The RUCAM score suggested an at least possible association between liver injury and SARS CoV-2 vaccination in 38 (80.9 %) cases and probable in 20 (42.6 %).

3.2Liver injury in patients with underlying autoimmune hepatitis

Seven patients had a history of AIH, and five (71.4 %) of them were still undergoing immunosuppression at the time of the liver injury. As summarized in Table 1, patients with prior AIH more commonly have history of autoimmune disorders (p=0.06), whereas symptoms at the diagnosis of liver injury were more frequently reported by those with de novo hepatitis (p=0.018).

No differences were observed in terms of severity, although no cases of severe hepatitis were observed among those with prior AIH, in comparison with 22.5 % among patients with de novo hepatitis. Transaminases at SVALI were higher among subjects with de novo hepatitis (AST, p=0.003; ALT, p=0.008), whereas the presence of SMA tended to be more frequent among those with prior AIH (p=0.065). In no case of SVALI with underlying AIH was a liver biopsy carried out.

3.3Treatment of liver injury and outcome after withdrawal of immunosuppression

Forty-one patients (87.2 %) received specific treatment based on immunosuppressants, including the 7 cases with history of underlying AIH. One of the 3 cases of SVALI-induced ALF required liver transplantation with favourable outcome; another died as a consequence of the ALF, and the remaining presented a good outcome after corticosteroid pulses.

Thirty-four (72.3 %) subjects had completely normalized transaminase values within a median time of 109 (IQR 56-195) days from the date of the SVALI. Although the number of subjects who did not receive any immunosuppression was limited (n=6), no differences were observed in the rate of transaminase normalization (78.4 % vs. 66.7 %, p=0.429) or the time to this achievement (159 vs. 105, p=0.521) when contrasted with subjects who did receive immunosuppression.

Regarding patients with underlying AIH, there were no differences either in the rate or the time to transaminase normalization when compared to subjects with de novo hepatitis, as summarized in Table 2.

Table 2.

Outcome of the overall cohort and according to the prior history of AIH.

  Overall cohort(n=47)  “De novo” hepatitis(n= 40)  Previous AIH(n= 7)  p value 
Immunosuppressant therapyAnyCorticosteroidsAzathioprineMMF  41 (87.2 %)35 (74.5 %)31 (66.0 %)2 (4.3 %)  34 (85.0 %)31 (77.5 %)25 (62.5 %)1 (2.5 %)  7 (100 %)4 (57.1 %)6 (85.7 %)1 (13.4 %)  0.3570.0510.087* 
Transaminases normalization  34 (72.3 %)  29 (72.5 %)  5 (71.4 %)  0.636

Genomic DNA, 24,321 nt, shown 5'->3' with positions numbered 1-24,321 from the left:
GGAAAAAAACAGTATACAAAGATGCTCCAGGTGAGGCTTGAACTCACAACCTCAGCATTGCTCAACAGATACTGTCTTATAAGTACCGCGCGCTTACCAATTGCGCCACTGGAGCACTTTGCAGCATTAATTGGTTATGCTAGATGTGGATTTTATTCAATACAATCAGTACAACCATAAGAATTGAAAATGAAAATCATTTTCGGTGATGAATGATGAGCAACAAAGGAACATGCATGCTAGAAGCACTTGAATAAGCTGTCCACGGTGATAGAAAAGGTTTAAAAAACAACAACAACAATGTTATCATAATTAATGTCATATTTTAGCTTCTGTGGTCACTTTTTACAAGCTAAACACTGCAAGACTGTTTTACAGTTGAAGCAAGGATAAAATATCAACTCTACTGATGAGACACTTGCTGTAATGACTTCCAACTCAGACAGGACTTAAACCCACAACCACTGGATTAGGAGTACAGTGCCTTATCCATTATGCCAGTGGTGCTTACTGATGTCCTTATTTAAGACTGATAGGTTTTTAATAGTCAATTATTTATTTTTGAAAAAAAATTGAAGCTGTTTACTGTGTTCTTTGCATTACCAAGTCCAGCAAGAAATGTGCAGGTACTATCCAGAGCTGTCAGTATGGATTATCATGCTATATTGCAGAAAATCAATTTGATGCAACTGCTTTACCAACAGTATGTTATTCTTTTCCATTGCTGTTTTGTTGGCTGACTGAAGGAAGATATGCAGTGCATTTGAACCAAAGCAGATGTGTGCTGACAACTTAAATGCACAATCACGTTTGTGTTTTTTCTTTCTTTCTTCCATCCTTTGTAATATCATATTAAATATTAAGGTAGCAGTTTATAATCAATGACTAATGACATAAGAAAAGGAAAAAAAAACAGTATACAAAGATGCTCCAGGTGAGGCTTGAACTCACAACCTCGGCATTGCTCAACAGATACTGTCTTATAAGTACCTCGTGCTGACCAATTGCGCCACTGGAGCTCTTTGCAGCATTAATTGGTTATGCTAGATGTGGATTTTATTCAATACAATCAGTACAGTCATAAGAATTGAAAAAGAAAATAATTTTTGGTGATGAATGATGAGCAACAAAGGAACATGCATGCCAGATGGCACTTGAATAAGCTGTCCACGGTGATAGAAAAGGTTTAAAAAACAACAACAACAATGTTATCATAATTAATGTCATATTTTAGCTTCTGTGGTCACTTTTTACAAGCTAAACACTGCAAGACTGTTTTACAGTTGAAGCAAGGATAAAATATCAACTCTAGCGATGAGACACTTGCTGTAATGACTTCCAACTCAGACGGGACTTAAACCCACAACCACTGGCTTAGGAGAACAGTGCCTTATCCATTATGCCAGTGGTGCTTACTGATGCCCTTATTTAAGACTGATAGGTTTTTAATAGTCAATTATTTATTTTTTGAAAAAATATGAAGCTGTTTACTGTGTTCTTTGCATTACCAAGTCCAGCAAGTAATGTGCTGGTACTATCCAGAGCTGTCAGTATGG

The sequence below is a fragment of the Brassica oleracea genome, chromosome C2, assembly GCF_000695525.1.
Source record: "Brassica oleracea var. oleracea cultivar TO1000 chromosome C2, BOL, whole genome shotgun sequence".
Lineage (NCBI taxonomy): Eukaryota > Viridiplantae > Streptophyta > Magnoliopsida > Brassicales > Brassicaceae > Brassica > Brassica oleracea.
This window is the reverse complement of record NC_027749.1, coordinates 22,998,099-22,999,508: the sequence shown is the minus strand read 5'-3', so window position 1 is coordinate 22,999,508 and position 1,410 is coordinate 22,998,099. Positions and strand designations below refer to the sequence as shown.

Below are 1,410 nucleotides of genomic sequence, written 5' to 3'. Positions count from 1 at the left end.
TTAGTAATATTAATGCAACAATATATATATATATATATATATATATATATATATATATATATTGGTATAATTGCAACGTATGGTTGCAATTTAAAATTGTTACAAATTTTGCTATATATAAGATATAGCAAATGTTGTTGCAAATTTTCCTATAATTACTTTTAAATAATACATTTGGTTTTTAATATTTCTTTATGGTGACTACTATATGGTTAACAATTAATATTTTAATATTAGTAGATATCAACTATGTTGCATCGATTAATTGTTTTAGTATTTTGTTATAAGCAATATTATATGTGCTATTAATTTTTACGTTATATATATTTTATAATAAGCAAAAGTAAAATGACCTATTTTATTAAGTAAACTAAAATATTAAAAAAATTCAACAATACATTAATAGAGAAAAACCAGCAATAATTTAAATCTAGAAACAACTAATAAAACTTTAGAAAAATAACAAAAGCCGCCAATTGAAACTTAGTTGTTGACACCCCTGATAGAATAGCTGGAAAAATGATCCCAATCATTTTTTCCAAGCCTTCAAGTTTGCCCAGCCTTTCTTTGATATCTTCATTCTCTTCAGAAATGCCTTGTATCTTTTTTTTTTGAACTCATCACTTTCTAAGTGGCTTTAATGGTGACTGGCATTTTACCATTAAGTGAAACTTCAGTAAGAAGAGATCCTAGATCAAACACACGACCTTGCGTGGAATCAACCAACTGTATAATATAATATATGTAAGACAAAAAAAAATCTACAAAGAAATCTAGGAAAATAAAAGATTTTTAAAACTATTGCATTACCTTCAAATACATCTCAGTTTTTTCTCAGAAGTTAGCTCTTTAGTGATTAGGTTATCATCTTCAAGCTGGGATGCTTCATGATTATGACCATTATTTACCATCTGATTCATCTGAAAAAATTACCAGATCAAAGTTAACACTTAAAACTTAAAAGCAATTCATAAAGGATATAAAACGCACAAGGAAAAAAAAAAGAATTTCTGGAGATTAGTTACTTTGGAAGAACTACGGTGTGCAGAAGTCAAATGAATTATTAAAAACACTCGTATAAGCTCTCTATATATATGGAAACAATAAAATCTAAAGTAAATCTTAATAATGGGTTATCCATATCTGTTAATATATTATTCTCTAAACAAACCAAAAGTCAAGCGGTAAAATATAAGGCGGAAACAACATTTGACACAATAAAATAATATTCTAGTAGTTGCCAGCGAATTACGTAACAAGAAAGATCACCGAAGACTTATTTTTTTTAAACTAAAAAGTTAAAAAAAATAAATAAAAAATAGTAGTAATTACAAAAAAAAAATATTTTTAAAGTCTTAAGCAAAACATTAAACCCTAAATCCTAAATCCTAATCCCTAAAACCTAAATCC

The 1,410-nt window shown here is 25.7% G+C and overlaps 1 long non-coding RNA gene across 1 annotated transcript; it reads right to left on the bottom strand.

Time to normalization (days)  105 (56-186)  107 (58-188)  69 (33-208)  0.422 
Therapy discontinuation⁎⁎  6 (14.6)  5 (14.7 %)  1 (14.3 %)  0.732 

Factors were expressed as n (%) and median (interquartile range).

AIH, autoimmune hepatitis; MMF, mycophenolate mofetil; SVALI, SARS CoV-2 vaccine-associated liver injury.

Contrast according to treatment with either Azathioprine or MMF.


Among those who received any immunosuppressant therapy for SVALI.

During follow-up, immunosuppression was maintained in the majority of patients (35 out of 41 initially treated), including 6 out of 7 with prior AIH and 29 out of 34 with probably de novo hepatitis. No later rebound was observed in the six patients who discontinued immunosuppression, despite the fact that 3 of them presented findings compatible with AIH at liver biopsy.

3.4Outcome after re-exposition to SARS CoV-2 vaccination

Twenty-five subjects received at least a booster of any SARS CoV-2 vaccine after recovering from the episode of SVALI. Of these, 17 received one booster and 8 two booster doses.

Vaccination rechallenge was more frequent among those who had developed the SVALI after the prime immunization (70.6 % vs. 43.3 %, p=0.067) or those who presented a non-severe hepatitis (63.2 % vs. 11.1 %, p=0.006). In fact, only one out of the nine subjects with prior ALI or ALF-induced SVALI received a booster. Moreover, only 2 (28.6  %) subjects with prior AIH were rechallenged in comparison with 57.5 % subjects with de novo hepatitis.

Of the 25 subjects who were re-exposed to vaccination, 22 had received immunosuppressant therapy at the time of the SVALI and 18 were still on therapy at the time of revaccination.

On the whole, 7 (28.0 %) relapsed from the liver injury when re-exposed to a new dose of vaccine, and all cases were mild. Factors associated with the risk of relapse of SVALI are summarized in Table 3. Males and individuals with prior autoimmune disorders were more prone to develop a flare of the liver injury (p=0.102 and p=0.116, respectively). However, the rate of relapse was higher among those who were not undergoing immunosuppressants at the time of the booster administration (p=0.007), as shown in Fig. 1.

Table 3.

Factors associated with relapse of SVALI among patients retreated with a SARS CoV-2 vaccine.

  Patients rechallenged(n=25)  Patients whorelapsed(n= 7)  Patients who did not relapse(n= 18)  p value 
Patients characteristics
Female gender  14 (56.0 %)  2 (28.6 %)  12 (66.7 %)  0.102 
Age at the time of liver injury  58 (52-62)  61 (52-68)  57 (52-61)  0.468 
Underlying AIH  2 (8.0 %)  0 (0 %)  2 (11.1 %)  0.510 
Underlying autoimmune disorder  8 (32.0 %)  4 (57.1 %)  4 (22.2 %)  0.116 
Factors at the initial liver injury
mRNA vaccine at the time of the initial liver injury  16 (64.0 %)  5 (71.4 %)  11 (61.1 %)  0.501 
Initial liver injury developed after prime vaccination  12 (48.0 %)  4 (57.1 %)  8 (44.4 %)  0.450 
ANAs ≥ 1/80  17 (68.0 %)  4 (57.1 %)  13 (72.2 %)  0.393 
Increased IgG levels  19 (76.0 %)  6 (85.7 %)  13 (72.2 %)  0.443 
RUCAM score ≥ 6 points  13 (52.0 %)  2 (28.6 %)  11 (61.1 %)  0.155 
Simplified AIH score ≥ 6 points  17 (68.0 %)  5 (71.4 %)  12 (66.7 %)  0.607 
Factors at SARS CoV-2 vaccine rechallenge
Immunosuppressant therapy  18 (72.0 %)  2 (28.6 %)  16 (88.9 %)  0.007 
Normal transaminases levels  19 (76.0 %)  4 (57.1 %)  15 (83.3 %)  0.194